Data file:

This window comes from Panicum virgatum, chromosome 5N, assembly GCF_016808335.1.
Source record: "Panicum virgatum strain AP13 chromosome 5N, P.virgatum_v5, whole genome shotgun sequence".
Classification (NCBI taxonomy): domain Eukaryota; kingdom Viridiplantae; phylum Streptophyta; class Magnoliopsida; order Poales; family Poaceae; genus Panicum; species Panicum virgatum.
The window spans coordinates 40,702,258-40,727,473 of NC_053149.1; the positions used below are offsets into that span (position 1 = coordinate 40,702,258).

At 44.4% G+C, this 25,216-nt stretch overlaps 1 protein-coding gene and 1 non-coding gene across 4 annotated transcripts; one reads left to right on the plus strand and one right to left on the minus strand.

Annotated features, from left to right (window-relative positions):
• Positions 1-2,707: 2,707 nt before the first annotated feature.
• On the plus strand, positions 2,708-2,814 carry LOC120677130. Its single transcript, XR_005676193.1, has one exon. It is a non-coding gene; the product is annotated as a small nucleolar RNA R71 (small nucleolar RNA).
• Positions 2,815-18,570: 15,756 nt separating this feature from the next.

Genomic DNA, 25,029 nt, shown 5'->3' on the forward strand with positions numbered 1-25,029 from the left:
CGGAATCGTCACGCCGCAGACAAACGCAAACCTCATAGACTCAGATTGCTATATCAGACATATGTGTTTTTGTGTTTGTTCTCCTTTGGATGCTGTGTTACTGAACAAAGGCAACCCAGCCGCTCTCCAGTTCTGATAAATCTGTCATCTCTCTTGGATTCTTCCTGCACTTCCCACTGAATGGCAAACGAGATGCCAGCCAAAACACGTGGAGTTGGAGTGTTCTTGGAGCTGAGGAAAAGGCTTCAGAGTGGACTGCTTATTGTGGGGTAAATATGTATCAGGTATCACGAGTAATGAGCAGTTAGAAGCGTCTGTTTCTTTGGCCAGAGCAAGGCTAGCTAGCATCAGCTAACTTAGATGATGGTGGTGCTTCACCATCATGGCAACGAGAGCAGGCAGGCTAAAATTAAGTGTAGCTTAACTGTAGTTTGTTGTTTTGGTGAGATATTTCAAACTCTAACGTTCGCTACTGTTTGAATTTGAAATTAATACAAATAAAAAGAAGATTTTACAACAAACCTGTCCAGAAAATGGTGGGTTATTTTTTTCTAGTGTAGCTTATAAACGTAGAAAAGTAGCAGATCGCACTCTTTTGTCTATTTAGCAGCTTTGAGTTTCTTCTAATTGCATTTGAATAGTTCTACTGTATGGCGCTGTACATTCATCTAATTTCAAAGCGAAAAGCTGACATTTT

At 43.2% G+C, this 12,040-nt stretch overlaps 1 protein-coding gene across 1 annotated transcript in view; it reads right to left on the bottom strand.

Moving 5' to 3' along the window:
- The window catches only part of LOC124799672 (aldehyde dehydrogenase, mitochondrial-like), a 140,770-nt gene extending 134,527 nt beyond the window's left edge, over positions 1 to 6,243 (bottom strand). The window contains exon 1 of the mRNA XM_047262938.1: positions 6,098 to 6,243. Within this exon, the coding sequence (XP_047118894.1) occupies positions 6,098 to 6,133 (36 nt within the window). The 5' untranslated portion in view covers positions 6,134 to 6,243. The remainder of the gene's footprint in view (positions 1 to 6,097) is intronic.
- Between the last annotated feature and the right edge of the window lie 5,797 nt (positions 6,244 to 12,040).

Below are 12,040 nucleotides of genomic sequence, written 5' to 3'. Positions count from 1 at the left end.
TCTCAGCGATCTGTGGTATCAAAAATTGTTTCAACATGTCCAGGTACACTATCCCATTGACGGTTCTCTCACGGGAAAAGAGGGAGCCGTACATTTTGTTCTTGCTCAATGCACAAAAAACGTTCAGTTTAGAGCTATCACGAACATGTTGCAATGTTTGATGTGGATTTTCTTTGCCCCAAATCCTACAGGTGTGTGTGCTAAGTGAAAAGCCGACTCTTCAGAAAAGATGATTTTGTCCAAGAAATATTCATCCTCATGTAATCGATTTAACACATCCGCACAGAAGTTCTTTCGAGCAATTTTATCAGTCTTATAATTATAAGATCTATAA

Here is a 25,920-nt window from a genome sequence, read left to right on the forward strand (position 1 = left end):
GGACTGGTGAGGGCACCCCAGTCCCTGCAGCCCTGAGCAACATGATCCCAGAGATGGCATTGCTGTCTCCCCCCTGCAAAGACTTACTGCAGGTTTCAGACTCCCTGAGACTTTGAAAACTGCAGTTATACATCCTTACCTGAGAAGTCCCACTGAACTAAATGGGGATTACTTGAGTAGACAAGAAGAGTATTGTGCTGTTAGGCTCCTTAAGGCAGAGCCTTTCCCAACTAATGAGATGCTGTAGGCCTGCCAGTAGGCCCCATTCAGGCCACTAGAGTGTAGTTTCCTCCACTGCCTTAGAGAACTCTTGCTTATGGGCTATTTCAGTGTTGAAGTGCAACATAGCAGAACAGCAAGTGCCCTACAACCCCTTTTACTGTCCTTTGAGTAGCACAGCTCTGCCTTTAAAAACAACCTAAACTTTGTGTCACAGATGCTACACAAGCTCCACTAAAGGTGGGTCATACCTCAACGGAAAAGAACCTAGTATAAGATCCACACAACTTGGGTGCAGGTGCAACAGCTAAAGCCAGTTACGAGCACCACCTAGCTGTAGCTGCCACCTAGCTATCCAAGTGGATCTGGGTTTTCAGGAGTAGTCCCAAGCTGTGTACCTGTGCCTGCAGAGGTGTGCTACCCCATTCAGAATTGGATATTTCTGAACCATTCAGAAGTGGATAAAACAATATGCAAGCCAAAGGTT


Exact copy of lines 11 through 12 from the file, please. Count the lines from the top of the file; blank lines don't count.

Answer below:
CGGAATCGTCACGCCGCAGACAAACGCAAACCTCATAGACTCAGATTGCTATATCAGACATATGTGTTTTTGTGTTTGTTCTCCTTTGGATGCTGTGTTACTGAACAAAGGCAACCCAGCCGCTCTCCAGTTCTGATAAATCTGTCATCTCTCTTGGATTCTTCCTGCACTTCCCACTGAATGGCAAACGAGATGCCAGCCAAAACACGTGGAGTTGGAGTGTTCTTGGAGCTGAGGAAAAGGCTTCAGAGTGGACTGCTTATTGTGGGGTAAATATGTATCAGGTATCACGAGTAATGAGCAGTTAGAAGCGTCTGTTTCTTTGGCCAGAGCAAGGCTAGCTAGCATCAGCTAACTTAGATGATGGTGGTGCTTCACCATCATGGCAACGAGAGCAGGCAGGCTAAAATTAAGTGTAGCTTAACTGTAGTTTGTTGTTTTGGTGAGATATTTCAAACTCTAACGTTCGCTACTGTTTGAATTTGAAATTAATACAAATAAAAAGAAGATTTTACAACAAACCTGTCCAGAAAATGGTGGGTTATTTTTTTCTAGTGTAGCTTATAAACGTAGAAAAGTAGCAGATCGCACTCTTTTGTCTATTTAGCAGCTTTGAGTTTCTTCTAATTGCATTTGAATAGTTCTACTGTATGGCGCTGTACATTCATCTAATTTCAAAGCGAAAAGCTGACATTTT

At 43.2% G+C, this 12,040-nt stretch overlaps 1 protein-coding gene across 1 annotated transcript in view; it reads right to left on the bottom strand.